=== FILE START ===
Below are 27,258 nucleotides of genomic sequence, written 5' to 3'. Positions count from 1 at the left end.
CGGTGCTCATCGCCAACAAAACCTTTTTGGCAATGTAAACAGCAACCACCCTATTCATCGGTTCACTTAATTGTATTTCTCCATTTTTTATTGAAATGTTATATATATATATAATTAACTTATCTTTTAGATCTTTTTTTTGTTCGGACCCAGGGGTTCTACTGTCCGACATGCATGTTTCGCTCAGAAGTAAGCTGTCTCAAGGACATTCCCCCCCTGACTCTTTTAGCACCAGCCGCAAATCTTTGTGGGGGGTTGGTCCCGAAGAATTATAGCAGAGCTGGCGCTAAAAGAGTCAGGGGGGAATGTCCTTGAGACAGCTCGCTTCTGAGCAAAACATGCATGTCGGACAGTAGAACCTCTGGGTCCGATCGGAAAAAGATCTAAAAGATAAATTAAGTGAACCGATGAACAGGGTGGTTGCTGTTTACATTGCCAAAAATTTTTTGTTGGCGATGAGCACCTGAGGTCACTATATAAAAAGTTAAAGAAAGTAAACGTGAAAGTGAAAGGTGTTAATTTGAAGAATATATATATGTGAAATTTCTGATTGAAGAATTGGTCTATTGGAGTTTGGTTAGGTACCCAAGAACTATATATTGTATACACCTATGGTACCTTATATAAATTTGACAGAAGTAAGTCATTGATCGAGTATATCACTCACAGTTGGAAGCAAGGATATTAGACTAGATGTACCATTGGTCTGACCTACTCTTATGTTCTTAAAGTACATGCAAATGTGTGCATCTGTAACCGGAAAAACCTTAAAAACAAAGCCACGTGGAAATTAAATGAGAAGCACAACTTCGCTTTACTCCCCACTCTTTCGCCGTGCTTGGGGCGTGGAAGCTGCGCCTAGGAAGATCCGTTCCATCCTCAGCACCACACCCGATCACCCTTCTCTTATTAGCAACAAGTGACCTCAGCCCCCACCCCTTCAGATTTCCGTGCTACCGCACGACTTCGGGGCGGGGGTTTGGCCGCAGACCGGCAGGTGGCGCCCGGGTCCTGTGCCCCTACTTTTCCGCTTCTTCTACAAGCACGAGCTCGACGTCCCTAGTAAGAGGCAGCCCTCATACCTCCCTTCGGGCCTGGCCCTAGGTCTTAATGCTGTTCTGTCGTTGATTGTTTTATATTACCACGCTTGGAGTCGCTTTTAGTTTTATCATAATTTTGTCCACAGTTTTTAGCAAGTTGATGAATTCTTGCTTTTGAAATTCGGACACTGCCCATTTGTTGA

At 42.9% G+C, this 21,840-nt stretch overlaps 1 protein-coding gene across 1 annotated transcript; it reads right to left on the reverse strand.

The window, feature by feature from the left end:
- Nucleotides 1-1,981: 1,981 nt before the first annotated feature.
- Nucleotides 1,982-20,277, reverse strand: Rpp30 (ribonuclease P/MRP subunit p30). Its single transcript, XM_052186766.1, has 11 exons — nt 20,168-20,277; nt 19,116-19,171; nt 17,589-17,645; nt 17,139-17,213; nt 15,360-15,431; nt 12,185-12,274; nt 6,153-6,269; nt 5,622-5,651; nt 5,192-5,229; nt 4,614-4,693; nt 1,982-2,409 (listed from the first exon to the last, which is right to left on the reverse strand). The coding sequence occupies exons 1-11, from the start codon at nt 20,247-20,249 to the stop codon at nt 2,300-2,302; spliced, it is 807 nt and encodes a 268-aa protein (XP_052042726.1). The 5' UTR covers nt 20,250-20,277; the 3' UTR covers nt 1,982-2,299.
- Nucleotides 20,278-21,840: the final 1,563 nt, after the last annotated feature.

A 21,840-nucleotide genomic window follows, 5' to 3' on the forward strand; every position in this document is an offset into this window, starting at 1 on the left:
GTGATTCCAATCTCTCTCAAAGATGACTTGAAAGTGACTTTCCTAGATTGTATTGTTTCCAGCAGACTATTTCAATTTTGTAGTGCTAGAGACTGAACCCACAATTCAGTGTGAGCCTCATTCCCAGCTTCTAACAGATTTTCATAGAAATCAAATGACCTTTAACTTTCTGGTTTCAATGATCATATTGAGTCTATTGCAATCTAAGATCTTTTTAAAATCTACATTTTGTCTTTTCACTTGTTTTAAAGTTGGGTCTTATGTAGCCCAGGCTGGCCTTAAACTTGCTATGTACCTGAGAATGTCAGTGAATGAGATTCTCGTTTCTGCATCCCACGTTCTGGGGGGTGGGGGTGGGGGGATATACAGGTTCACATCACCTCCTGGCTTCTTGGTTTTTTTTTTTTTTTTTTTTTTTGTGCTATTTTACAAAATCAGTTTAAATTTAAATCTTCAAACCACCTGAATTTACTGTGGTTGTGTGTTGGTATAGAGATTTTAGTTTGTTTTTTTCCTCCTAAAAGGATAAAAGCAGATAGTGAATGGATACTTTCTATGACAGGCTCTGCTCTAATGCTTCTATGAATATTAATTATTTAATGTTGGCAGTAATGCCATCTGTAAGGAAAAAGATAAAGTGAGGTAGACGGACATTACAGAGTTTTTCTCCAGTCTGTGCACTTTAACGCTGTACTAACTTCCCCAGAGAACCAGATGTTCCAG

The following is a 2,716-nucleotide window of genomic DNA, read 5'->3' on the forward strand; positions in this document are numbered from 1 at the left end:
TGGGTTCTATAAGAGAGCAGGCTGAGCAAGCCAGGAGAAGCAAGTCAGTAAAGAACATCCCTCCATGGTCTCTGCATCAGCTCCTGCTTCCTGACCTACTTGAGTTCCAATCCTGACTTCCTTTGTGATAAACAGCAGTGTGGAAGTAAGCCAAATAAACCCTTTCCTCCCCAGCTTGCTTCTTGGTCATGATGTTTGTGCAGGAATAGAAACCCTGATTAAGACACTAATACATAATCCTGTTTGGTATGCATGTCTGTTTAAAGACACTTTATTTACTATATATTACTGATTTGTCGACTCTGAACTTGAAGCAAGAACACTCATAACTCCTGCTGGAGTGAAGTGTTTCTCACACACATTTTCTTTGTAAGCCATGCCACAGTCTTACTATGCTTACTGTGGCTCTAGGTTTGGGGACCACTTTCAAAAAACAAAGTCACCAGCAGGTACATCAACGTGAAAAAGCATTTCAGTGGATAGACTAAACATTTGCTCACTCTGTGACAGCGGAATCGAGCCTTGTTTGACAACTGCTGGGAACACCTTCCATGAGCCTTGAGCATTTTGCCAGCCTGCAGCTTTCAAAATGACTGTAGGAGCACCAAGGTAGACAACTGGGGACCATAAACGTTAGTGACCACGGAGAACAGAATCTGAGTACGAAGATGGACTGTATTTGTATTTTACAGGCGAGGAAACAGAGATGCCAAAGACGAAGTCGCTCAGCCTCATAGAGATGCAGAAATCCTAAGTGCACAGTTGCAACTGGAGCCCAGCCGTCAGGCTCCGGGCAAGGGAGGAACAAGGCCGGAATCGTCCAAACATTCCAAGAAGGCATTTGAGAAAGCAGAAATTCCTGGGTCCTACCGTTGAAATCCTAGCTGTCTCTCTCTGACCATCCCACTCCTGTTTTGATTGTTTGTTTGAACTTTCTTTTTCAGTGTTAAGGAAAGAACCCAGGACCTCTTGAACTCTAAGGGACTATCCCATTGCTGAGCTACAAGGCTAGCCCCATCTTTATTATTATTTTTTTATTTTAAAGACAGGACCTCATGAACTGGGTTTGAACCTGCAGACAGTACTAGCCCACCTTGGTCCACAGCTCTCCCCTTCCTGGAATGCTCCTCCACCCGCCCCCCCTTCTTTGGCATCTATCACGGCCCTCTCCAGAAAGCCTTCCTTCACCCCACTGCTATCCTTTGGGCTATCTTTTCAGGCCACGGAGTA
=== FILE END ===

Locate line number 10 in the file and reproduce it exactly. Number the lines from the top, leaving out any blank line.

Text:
The following is a 2,716-nucleotide window of genomic DNA, read 5'->3' on the forward strand; positions in this document are numbered from 1 at the left end: